Except... some people don't find me funny at all. I dated a woman for a year and never made her laugh (later, her brother explained that with all the psychotropic drugs she was taking, her affect was completely flattened... and yes, I sure know how to pick 'em). There's another woman I made laugh exactly twice in 5 years, though she had a great sense of humor.

Dad did not think I was funny. At all. I made him laugh exactly once and that's what all this introductory stuff was leading to. I was a precocious reader and at 10, I was reading Tolstoy's "Sevastopol Stories." There was an exciting story I thought my father would like, as it involved cossacks; Dad had grown up on a cavalry base back when that still meant horses (Grandpa went up San Juan Hill with Teddy Roosevelt). So, I was describing the climactic scene, as the cossacks came over the hill, brandishing their scimitars.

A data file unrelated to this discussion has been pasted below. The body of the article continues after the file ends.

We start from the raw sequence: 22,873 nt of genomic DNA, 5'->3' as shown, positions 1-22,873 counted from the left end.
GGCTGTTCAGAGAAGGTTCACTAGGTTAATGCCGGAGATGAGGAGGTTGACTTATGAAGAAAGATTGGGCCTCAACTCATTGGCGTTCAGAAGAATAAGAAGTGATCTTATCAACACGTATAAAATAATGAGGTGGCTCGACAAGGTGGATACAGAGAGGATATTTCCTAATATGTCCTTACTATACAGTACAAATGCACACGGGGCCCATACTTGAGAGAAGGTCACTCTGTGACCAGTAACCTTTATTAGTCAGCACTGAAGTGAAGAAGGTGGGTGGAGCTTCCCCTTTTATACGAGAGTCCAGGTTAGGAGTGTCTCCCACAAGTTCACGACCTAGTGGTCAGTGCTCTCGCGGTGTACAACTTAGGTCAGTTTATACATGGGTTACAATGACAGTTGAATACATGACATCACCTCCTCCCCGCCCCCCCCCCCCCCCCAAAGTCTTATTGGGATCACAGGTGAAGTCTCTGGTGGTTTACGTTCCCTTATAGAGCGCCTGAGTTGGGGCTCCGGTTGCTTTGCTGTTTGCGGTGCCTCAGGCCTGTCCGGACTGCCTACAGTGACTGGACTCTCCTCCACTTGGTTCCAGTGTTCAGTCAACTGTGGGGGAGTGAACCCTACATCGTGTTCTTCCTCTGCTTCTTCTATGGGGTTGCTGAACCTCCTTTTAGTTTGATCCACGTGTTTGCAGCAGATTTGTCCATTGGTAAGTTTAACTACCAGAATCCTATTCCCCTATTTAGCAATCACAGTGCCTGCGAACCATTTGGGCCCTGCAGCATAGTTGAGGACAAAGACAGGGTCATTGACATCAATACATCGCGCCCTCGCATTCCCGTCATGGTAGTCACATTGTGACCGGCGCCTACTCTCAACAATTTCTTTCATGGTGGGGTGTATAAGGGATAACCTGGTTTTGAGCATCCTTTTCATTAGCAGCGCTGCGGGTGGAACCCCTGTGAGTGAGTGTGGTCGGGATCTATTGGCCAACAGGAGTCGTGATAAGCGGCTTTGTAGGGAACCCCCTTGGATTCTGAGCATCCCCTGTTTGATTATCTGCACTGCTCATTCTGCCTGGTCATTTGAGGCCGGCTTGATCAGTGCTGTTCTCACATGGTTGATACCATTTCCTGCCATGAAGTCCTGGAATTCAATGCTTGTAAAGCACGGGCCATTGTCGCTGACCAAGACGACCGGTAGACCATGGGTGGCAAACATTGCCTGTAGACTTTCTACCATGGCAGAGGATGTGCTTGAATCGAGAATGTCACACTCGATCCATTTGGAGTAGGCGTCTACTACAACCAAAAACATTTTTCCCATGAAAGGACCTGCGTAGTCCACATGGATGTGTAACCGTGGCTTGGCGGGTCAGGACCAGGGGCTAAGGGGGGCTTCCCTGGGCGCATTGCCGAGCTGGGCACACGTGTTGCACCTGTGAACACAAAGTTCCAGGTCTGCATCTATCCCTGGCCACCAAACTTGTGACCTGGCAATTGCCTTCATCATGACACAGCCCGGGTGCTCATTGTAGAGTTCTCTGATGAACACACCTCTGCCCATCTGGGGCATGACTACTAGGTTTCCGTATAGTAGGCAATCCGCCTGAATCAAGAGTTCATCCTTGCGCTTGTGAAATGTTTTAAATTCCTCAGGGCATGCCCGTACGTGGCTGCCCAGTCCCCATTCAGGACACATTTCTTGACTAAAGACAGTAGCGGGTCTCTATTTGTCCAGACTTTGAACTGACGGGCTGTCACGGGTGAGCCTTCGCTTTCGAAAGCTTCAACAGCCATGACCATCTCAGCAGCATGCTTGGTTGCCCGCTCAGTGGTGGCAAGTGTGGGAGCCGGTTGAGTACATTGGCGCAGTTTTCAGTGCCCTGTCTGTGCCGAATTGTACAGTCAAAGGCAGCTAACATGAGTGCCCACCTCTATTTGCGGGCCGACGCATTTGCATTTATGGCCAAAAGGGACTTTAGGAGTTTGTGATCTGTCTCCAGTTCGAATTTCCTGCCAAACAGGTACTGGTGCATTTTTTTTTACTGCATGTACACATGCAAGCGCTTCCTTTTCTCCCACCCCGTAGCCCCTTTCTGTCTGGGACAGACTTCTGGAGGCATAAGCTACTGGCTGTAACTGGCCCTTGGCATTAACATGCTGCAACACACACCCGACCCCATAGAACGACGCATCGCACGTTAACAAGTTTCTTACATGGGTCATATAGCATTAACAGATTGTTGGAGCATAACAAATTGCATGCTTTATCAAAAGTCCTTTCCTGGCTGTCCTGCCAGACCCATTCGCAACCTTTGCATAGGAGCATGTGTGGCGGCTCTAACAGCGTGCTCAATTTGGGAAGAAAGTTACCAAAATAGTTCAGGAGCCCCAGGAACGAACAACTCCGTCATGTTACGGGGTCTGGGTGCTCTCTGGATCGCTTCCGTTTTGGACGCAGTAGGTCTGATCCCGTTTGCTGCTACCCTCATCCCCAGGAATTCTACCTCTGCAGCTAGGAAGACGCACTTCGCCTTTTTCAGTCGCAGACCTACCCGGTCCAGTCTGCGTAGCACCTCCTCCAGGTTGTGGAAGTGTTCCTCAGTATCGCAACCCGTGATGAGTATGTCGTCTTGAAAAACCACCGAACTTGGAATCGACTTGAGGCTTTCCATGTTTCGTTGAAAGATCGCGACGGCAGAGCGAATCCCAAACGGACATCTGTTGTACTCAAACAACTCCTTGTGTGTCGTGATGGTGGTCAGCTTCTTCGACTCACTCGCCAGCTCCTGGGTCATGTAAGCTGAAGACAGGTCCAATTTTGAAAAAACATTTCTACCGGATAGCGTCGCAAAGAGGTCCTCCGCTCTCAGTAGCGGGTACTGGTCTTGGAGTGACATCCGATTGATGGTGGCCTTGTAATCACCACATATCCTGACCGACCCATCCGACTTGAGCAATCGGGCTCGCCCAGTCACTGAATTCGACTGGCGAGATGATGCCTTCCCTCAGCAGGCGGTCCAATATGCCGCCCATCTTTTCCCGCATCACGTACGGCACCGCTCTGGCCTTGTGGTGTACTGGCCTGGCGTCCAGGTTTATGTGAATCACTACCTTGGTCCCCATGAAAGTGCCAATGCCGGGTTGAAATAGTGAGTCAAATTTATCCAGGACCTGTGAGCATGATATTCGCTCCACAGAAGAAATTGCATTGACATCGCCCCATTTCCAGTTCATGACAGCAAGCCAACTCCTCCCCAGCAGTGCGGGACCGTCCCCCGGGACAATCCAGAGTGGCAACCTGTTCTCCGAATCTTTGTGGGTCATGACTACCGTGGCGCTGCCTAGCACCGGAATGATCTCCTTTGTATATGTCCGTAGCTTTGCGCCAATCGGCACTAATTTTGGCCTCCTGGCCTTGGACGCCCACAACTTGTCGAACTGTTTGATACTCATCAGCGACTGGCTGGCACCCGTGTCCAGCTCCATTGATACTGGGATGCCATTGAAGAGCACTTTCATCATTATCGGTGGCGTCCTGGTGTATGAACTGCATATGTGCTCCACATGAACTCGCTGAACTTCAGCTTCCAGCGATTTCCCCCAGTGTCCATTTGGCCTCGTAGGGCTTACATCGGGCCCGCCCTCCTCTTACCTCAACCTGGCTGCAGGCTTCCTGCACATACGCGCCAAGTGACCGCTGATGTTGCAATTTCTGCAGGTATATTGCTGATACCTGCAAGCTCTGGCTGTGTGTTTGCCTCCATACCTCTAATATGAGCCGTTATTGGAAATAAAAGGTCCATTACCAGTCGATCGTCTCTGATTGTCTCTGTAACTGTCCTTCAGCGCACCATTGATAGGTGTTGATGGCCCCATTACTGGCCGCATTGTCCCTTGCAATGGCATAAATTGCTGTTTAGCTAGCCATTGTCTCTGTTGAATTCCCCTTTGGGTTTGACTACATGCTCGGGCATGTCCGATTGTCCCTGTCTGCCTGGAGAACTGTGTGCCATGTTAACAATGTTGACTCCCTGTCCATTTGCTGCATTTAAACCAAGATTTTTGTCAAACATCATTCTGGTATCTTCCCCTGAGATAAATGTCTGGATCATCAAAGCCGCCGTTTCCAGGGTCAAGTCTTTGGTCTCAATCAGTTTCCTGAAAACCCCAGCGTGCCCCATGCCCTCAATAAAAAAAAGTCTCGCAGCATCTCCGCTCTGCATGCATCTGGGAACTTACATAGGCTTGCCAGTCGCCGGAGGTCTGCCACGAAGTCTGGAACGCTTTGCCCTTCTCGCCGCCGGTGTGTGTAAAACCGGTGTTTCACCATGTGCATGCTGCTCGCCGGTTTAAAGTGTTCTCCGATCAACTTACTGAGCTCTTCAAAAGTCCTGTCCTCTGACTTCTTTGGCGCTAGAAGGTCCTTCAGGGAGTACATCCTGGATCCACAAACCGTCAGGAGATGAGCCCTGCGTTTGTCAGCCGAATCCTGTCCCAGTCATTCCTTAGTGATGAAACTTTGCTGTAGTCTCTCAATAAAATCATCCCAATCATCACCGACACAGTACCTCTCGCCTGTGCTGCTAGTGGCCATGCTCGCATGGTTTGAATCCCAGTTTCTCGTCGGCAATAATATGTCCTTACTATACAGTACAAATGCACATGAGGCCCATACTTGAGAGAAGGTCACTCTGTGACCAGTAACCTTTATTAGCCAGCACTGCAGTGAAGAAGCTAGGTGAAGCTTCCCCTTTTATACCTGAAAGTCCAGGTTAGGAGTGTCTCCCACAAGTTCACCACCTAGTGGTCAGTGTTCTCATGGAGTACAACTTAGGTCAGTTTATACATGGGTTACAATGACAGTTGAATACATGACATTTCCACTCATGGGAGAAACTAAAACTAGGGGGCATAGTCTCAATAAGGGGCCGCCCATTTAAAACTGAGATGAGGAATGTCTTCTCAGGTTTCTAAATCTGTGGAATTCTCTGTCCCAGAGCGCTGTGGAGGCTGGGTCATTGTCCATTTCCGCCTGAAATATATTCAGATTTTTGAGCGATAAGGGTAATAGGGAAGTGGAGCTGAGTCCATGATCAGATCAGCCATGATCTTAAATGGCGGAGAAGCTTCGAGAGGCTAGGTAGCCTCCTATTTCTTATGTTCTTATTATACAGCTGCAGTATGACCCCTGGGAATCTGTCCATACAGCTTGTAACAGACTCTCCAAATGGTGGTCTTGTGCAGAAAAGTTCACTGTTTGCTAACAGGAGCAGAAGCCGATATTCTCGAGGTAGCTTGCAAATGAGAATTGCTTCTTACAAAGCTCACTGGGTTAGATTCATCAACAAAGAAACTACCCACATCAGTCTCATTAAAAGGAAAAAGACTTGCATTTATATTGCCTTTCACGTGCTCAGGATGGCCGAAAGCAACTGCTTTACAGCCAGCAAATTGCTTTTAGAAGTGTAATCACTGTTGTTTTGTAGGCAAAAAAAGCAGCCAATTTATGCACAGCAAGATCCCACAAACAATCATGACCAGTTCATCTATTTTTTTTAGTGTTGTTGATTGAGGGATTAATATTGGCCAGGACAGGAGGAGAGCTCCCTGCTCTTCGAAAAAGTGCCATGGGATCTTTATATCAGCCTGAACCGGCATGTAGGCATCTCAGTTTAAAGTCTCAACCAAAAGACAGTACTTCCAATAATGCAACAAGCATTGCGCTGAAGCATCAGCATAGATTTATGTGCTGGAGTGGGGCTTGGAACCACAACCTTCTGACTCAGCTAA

Only... I said, "burnishing their samovars." Dad laughed at the mistake and at his smart-ass kid who was trying to use words too big for him. Then the image hit him. I could just see him picturing soldiers going, "Ooh, cossacks! I'm soooo scared, with them shining up their teapots!"
He laughed until he wept. He couldn't catch his breath. He'd stop laughing for a while, then break up into giggles all over again.

I tried for 20 years to make him laugh like that again. Miss ya, dad. Miss that big booming laugh.


Glaven Q. Heisenberg said...

Senses of humor are very idiosyncratic. That's one of the things that makes humor so great.

RBR said...

Funny. I have been trying to get my dad to say, "Wow, RBR, that is a really great decision" for the last 20 years. I have been wholly unsuccessful at that.